Stimulus and War Against Fossil Fuels are Boosting Coal

The Government juiced post-pandemic U.S. economy is driving a surprsing boom in coal under the direction of the most anti-coal World Government bodies in history. While coal production has fallen more than 50% this past decade, a sudden shortage of energy supplies is now a sign of resilience for the dirtiest fossil fuel on the planet. Domestic coal production in 2021 will rise 15% to meet stronger demand for electricity at home and abroad, according to the U.S. Energy Department. The coal boom is unlikely to lose momentum anytime soon as robust economic growth has triggered rising demand far faster than supply can handle.  Global coal consumption is still increasing because of demand in Asia while suppliers are reluctant or unable to open new mines, so prices are likely to remain high. The current US adminstration and unified efforts globally to rid the world of clean nuclear and all fossil fuels is exacerbating the current shortage and adding profits to the bottom line of dirty fuel producers from coal and oil to natural gas. Even rail transport companies are seeing a sharp rebound from the normally depressed coal sector. Perpetually cheap and clean natural gas has kept the use of coal share of  electricity production  in a tailspin from 50% to 23% over the past 16 years, but surging global demand and efforts to restrict future fossil fuel production have sent Nat Gas prices to 31 month highs. Higher petroleum cost has allowed coal to become more competitive. Coal exports are up 21% this year.

The global energy supply shortfall has sent coal prices to the highest level in history, outside of the export peak years of 2007 – 2008.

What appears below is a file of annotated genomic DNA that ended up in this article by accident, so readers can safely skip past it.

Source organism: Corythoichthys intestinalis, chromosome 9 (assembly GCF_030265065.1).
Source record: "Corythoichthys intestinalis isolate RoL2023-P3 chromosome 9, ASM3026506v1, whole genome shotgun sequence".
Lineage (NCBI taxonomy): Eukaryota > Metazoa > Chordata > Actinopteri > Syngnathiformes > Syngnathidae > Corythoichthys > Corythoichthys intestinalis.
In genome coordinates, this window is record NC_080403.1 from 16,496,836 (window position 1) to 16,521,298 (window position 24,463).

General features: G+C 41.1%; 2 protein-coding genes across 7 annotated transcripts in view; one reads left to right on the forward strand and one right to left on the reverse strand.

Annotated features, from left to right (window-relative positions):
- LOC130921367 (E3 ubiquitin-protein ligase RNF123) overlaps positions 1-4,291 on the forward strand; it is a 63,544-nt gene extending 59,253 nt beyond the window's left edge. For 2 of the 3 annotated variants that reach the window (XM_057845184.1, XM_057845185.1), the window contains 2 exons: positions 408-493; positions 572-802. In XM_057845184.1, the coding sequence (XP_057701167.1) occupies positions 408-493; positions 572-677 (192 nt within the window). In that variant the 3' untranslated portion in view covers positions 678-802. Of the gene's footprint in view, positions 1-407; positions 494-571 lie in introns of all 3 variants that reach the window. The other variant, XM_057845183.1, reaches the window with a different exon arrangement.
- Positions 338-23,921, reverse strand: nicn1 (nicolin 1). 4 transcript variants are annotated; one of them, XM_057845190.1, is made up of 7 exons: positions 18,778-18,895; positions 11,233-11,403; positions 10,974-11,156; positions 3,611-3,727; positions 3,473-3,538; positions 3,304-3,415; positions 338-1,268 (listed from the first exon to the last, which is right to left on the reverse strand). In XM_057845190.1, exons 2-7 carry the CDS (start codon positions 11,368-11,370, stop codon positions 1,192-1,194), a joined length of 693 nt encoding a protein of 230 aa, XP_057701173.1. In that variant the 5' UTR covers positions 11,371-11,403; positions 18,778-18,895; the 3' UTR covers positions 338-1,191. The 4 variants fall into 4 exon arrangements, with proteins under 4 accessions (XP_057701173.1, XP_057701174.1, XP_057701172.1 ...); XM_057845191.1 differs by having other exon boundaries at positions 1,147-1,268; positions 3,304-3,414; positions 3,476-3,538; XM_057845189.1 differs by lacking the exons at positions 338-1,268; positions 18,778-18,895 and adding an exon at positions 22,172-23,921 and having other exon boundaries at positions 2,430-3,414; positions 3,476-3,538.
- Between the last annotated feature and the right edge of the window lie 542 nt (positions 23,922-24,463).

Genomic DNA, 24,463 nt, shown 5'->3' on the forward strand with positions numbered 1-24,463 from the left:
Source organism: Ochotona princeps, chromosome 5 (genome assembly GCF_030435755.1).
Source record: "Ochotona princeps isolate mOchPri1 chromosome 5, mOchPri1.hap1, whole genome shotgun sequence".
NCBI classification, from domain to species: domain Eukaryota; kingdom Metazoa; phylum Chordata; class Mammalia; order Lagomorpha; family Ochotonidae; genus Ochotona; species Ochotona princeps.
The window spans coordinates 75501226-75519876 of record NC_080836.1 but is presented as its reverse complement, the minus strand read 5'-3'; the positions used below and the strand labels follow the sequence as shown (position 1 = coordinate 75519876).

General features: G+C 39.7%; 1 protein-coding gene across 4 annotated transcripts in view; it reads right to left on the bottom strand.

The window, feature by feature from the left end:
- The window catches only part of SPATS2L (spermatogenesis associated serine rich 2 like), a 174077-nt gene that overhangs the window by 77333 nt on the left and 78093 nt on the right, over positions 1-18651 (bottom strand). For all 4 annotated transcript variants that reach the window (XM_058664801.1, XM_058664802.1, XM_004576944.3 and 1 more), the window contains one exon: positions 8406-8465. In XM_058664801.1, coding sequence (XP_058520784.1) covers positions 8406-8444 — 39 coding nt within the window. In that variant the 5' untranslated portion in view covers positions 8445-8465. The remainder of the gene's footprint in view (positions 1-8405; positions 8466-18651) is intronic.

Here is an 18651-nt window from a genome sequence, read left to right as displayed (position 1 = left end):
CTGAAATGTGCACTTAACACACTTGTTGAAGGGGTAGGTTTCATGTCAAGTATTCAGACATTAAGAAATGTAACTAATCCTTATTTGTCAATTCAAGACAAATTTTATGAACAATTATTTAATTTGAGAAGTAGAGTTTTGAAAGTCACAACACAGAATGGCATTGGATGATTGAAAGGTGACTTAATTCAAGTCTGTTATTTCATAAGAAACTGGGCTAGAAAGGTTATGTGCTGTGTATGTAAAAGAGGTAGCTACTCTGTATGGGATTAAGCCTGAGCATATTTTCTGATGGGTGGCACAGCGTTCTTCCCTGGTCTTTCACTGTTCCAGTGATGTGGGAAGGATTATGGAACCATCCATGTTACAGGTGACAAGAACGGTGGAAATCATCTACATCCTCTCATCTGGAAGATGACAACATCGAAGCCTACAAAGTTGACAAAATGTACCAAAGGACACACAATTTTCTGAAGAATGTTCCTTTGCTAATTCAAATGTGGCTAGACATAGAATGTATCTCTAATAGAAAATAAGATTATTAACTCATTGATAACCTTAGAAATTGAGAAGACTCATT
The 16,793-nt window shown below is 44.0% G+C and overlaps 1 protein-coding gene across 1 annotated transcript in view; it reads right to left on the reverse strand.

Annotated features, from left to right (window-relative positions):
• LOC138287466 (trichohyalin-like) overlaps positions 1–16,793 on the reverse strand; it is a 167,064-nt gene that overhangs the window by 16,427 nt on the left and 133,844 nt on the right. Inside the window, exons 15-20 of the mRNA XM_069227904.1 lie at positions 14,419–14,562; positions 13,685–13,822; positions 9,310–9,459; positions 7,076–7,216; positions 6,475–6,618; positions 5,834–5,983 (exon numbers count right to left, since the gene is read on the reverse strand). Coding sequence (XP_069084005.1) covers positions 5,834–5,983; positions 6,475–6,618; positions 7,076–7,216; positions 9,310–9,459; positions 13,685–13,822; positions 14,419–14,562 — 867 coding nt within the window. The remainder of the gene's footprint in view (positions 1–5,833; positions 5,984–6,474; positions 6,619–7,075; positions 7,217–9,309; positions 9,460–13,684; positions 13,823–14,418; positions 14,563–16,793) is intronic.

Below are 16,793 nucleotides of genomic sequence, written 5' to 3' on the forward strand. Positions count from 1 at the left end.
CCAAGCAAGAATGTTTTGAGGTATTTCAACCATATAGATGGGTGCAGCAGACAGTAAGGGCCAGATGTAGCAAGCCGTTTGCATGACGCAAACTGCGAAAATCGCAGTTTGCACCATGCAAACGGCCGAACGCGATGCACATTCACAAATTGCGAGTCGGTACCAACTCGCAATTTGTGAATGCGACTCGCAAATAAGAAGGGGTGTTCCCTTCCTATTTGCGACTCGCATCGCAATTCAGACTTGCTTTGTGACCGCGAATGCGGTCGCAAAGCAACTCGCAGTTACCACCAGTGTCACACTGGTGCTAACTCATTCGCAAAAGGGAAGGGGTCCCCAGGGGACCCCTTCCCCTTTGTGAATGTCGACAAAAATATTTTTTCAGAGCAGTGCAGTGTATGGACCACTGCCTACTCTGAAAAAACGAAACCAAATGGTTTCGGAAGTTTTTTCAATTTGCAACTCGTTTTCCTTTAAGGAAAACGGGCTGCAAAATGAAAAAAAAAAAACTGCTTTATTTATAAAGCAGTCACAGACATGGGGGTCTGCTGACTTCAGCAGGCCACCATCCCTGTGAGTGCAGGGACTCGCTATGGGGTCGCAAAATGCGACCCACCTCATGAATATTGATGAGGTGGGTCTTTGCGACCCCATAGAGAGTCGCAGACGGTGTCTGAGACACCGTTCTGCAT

More coal is good for rail companies such as CSX and Norfolk Southern (NSC) during an already historic strain to the shipping supply chains. In 2019, 69% of U.S. coal shipments were delivered by rail, 12% by water, 9% by truck and 9%, mainly at mine-mouth plants (electric power generated next to a coal mine). Coal tonnage by rail had fallen 46% by 2020 from the 2008 peak, yet coal still accounts for 14% of rail revenue and 25% of cargo. The rare rise in coal shipments along with even stronger growth from all categories of rail volumes has boosted revenues and margins of Railroad companies. Union Pacific just reported a 22% increase in productivity,9% longer train length and 50% higher operating profits year over year. 

With the rise of the Covid Delta variant, still in the early stages of spreading around the US and Europe, combined with industrialized country resistance to core energy production sources, coal and all fossil fuel prices will remain high into 2022. Shipping companies of all types will continue to grow above trend to overcome record congestion in their supply chains. Some virus related slowdown fears will  trigger periodic corrections in these rail and trucking stocks, but that would only extend the eventual growth peak until we can move to a post pandemic world of self sufficiency that requires no more fiscal and monetary stimulus.


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